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Code for arXiv: Random deep neural networks are biased towards simple functions (arXiv 1812.10156)
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Introduction

Code for conference submission: Random Deep Neural Networks are Biased towards Simple Functions (https://arxiv.org/abs/1812.10156)

Getting Started

The code here can be used to recreate the raw data for some results shown in the expirements of our paper accepted to NIPS. Note, this code does not produce the actual plots, simply the raw data that can then be used to output plots. All code was run on Python using Keras and a Tensorflow backend.

Prerequisites

In addition to installing Tensorflow, various python packages will be needed for running this code. These packages include NumPy, Pandas, keras, and scipy. We recommend running the code using an Anaconda environment (https://www.anaconda.com/download/).

Running the code

To recreate our results, the following scripts can be run to create csv files that can then be analyzed to re-create our results. Note, all scripts import utils.py or MNIST_utils.py, since these contain a set of functions that are used throughout the different scripts.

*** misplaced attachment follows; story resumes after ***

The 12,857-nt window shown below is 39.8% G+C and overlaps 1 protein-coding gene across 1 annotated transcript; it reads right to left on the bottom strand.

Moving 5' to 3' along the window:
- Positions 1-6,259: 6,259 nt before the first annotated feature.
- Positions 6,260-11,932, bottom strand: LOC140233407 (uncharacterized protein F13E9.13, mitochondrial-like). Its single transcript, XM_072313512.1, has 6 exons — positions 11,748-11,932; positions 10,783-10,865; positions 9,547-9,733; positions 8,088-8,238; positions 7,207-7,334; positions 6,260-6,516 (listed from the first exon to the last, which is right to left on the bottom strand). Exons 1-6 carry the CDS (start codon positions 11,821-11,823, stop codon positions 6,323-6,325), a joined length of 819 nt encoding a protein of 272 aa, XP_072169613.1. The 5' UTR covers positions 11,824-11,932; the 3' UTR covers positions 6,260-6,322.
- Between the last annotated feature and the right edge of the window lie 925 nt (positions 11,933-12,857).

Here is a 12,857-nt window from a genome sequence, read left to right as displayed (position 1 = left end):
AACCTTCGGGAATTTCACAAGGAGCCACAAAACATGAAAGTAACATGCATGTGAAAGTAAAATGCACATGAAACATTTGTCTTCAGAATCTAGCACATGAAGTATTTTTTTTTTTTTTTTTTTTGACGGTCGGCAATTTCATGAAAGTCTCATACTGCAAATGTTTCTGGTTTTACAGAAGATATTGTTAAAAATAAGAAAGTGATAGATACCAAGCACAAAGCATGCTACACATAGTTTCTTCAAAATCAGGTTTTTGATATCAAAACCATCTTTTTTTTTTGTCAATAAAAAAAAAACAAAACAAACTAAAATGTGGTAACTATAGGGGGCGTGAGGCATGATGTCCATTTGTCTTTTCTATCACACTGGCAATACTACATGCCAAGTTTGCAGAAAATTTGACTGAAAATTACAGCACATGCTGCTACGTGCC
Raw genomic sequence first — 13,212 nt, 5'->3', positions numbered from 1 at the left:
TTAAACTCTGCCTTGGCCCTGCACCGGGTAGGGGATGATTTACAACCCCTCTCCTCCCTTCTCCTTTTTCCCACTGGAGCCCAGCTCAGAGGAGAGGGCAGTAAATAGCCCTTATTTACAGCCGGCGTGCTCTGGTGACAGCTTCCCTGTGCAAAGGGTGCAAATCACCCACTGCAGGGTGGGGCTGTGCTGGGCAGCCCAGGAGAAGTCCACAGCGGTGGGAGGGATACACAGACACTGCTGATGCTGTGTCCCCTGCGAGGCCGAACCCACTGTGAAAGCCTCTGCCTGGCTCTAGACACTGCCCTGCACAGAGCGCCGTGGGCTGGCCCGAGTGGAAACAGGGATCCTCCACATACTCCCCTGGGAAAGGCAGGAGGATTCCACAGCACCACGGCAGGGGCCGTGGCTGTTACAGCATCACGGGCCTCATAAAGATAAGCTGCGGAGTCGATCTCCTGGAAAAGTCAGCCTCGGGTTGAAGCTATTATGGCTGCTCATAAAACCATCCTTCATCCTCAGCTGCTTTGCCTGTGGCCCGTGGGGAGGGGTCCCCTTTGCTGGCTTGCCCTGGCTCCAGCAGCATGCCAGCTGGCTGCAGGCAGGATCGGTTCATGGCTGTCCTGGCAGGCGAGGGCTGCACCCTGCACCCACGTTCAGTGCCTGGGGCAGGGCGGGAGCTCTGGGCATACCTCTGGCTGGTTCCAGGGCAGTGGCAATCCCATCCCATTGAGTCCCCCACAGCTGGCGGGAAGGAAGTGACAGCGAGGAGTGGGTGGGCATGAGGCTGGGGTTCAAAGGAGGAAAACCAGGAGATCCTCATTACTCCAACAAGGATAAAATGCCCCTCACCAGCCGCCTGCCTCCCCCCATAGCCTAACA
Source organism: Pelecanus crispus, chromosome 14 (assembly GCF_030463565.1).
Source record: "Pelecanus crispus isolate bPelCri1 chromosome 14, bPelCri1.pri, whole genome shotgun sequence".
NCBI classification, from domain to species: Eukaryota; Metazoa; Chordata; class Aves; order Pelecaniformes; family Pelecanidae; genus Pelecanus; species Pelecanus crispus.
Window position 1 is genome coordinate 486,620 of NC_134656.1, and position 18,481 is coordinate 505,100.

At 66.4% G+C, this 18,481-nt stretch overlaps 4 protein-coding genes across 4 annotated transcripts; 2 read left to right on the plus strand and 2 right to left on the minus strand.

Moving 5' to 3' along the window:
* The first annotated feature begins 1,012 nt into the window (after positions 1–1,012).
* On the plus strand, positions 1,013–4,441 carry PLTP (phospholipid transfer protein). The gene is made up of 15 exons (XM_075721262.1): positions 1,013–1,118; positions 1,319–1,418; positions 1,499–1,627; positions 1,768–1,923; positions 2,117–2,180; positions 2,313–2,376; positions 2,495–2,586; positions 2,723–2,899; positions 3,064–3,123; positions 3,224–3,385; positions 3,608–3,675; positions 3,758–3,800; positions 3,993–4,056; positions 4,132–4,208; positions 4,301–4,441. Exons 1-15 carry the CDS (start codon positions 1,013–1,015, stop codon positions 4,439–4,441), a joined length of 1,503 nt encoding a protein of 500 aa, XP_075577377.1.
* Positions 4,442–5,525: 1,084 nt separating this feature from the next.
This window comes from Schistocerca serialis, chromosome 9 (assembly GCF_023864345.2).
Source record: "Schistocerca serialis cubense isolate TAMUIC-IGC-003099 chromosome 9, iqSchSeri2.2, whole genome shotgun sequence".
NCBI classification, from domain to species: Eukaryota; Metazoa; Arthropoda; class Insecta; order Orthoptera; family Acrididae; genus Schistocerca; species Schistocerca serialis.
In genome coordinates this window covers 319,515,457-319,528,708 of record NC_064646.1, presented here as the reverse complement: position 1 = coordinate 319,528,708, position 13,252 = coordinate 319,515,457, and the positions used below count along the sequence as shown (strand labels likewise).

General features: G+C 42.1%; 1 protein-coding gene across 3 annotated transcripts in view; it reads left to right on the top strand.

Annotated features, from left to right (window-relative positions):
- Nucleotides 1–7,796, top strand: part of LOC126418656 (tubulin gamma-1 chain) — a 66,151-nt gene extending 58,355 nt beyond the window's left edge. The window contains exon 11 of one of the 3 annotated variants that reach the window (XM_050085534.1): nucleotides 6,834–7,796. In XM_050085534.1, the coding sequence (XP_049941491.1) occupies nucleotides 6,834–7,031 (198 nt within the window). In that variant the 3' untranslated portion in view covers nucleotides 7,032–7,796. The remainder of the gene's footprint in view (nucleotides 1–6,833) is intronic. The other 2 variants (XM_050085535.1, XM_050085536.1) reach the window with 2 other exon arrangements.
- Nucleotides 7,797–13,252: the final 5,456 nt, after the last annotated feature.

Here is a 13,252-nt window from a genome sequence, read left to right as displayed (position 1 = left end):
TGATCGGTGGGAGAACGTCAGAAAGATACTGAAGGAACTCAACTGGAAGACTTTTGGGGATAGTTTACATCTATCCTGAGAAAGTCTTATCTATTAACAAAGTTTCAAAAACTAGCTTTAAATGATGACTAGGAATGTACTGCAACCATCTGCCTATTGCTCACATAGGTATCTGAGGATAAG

Descriptions of each script:

  • greedy_search.py: this script simulates a greedy search on a large set of models to find nearest adversarial points in a binary input space (subsection 4.1).
  • hamming_distance_exact.py: this script simulates an exhaustive search on a large set of models to validate findings of greedy search (appendix). Before running this, the create_hamming_pickle.py file must be run to create a pickle that contains the list of points to exhaustively search at each hamming distance for a network size.
  • random_bit_flips.py: this script simulates the hamming distance to different classification for random bit flips (subsection 4.2).
  • MNIST_run_models.py: performs analysis on MNIST data to output raw data for figure 3 (subsection 4.3). Before running this script, models for classifying MNIST data need to be created, trained, and saved to the ../models directory. This can be performed with the create_MNIST_models.py script.
  • MNIST_run_models_boundary: performs analysis on MINIST data to output raw data for figure 4 (subsection 4.3). Before running this script, models for classifying MNIST data need to be created, trained, and saved to the ../models directory. This can be performed with the create_MNIST_models.py script.

Note, scripts listed above have a name variable which can be used to name the outputted csv files (and pickle files where relevant). CSV files are by default stored in ../csv_files directory. Pickle files may also be created in some of these scripts. They are stored by default in the ../pickles directory. For MNIST analysis, models are trained and subsequently stored in the ../models directory.

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